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Last Updated: December 02, 2006
Confidence of Minorities Acid Test for Just State
By Abusaleh Shariff

The report ‘Social Economic and Educational Status of Muslim Community in India’ will be tabled in Parliament. It's important that the public knows what this report is all about. The 417-page report consists of analytical 12 chapters which use most the recent databases to empirically measure and estimate the status of Muslims in a comparative perspective. The findings, therefore, are not confined to status of Muslims alone.

The Indian Constitution is clear in its objective to promote equality amongst citizens and assigns responsibility to the State to preserve, protect and assure the rights of minorities in matters of language, religion and culture. This is enshrined in the well known doctrine of 'unity in diversity' found within the Constitution. All developed countries and most developing ones give appropriate emphasis to looking after the interests of minorities. Thus, in any country, the faith and confidence of the minorities and the functioning of the State in an impartial manner is an acid test of its being a just state.

As the processes of economic development unfold, pressures are likely to build up and intensify when there is unequal development and some groups or minorities such as the Muslims, lag behind in the development process. Ideally, development processes should remove or reduce economic and social obstacles to cooperation and mutual respect among all groups in the country. If development processes are misdirected, they may unfortunately have the opposite effect. It is this aspect which is important and needs to be addressed so as to give confidence to minorities including the Muslims.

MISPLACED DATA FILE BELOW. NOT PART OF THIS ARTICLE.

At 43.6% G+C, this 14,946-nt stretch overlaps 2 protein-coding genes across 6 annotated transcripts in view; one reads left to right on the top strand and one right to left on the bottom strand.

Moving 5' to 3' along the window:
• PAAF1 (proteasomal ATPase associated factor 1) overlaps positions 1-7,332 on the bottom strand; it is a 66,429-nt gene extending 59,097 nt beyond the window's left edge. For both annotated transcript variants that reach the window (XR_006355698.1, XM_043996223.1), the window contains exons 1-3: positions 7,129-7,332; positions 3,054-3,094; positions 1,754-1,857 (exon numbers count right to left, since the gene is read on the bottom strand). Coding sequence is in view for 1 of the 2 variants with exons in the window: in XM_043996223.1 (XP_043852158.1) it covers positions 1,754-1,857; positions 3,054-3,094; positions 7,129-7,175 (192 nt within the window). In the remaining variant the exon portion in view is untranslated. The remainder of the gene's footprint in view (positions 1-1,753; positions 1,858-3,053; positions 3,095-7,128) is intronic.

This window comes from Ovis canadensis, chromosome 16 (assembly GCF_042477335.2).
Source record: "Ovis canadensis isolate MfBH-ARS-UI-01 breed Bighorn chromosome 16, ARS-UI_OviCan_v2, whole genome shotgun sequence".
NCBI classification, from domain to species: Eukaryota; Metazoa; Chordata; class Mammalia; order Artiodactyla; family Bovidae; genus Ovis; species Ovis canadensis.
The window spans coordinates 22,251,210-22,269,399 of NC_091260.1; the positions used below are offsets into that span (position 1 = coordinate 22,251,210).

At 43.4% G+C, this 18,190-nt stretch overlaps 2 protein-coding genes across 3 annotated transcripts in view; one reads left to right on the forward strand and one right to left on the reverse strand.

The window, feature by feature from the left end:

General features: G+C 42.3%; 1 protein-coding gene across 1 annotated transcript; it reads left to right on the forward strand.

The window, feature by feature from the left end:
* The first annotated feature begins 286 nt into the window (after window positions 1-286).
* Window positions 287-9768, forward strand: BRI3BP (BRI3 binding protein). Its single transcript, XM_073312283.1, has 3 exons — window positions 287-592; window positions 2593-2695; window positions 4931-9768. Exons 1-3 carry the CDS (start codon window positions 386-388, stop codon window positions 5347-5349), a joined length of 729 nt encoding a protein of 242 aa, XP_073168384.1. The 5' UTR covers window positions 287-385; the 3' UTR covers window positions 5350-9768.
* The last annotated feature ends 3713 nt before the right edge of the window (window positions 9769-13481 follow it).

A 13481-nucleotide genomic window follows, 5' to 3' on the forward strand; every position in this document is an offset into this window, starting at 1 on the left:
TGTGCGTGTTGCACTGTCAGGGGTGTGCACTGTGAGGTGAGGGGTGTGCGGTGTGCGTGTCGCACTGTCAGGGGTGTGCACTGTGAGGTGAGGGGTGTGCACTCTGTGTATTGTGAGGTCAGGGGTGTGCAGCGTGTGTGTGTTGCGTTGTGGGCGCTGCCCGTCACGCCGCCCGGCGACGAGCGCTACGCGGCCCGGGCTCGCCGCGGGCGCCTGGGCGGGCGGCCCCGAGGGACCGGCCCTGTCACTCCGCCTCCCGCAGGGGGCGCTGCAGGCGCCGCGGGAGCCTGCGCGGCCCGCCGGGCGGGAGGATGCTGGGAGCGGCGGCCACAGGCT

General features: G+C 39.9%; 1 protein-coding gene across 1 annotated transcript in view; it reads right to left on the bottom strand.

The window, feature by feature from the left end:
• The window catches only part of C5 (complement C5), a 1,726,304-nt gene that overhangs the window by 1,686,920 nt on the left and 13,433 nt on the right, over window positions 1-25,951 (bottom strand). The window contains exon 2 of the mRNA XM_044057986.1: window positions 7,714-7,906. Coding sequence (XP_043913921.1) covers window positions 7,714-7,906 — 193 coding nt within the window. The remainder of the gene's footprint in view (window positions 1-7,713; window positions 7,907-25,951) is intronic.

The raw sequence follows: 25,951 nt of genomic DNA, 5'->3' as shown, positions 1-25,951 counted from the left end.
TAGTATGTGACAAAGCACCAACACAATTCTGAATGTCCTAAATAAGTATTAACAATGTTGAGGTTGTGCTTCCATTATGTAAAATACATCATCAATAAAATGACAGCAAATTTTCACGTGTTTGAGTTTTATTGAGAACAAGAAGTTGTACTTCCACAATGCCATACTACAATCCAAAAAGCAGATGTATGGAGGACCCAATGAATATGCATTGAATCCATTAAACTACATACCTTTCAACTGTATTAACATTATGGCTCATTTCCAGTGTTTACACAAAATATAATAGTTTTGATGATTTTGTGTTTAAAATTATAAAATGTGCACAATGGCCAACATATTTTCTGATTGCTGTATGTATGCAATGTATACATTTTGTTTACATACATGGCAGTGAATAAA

Since Independence, India has achieved significant economic growth, social development, reduced poverty and improved crucial human development parameters such as levels of literacy, education, nutrition and health. There are indications that not all religious community and social groups (socio-religious communities - SRCs) have shared equally the benefits of the growth process. Among these, the Muslims, the largest minority community in the country, constituting about 14 per cent of the population, appears to be deprived in practically all aspects of quality of life. The conditions of other minorities however are better often better than the average Indian population.

While the perception of deprivation is widespread amongst the Muslims, there were no systematic efforts since Independence to measure and assess their conditions. The need to analyse the socio-economic and educational conditions of different SRCs is essential, yet until recently appropriate data were not generated by Government agencies. A welcome change in the scope of data collection with respect to SRCs has begun during the late 1990s and the 2001 Census. The report is unique and first of its kind that contains evidenced based research and relative measurements across the SRCs with a focus on the Muslims in India.

A wide variety of policy initiatives and programmes have been launched by successive governments to promote the economic, social and educational development of the Muslim community in India. However, while the Muslims have no doubt made some visible progress, the perception remains that the economic and educational gap between the Community and the rest of the SRCs has been widening. Policy interventions need to be reviewed in the context of available evidence, and new initiatives launched to take care of the marginalisation of Muslims in the social, economic and political space.